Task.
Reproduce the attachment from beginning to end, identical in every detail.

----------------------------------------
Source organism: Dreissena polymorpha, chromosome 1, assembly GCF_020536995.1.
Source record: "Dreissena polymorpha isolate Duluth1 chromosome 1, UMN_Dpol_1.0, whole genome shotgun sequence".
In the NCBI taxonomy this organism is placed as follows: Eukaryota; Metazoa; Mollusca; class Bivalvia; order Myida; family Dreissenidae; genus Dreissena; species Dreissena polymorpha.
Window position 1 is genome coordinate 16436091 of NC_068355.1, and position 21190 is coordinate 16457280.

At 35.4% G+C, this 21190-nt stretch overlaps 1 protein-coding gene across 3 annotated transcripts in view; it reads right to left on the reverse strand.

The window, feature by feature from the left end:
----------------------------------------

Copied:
Source organism: Dreissena polymorpha, chromosome 1, assembly GCF_020536995.1.
Source record: "Dreissena polymorpha isolate Duluth1 chromosome 1, UMN_Dpol_1.0, whole genome shotgun sequence".
In the NCBI taxonomy this organism is placed as follows: Eukaryota; Metazoa; Mollusca; class Bivalvia; order Myida; family Dreissenidae; genus Dreissena; species Dreissena polymorpha.
Window position 1 is genome coordinate 16436091 of NC_068355.1, and position 21190 is coordinate 16457280.

At 35.4% G+C, this 21190-nt stretch overlaps 1 protein-coding gene across 3 annotated transcripts in view; it reads right to left on the reverse strand.

The window, feature by feature from the left end: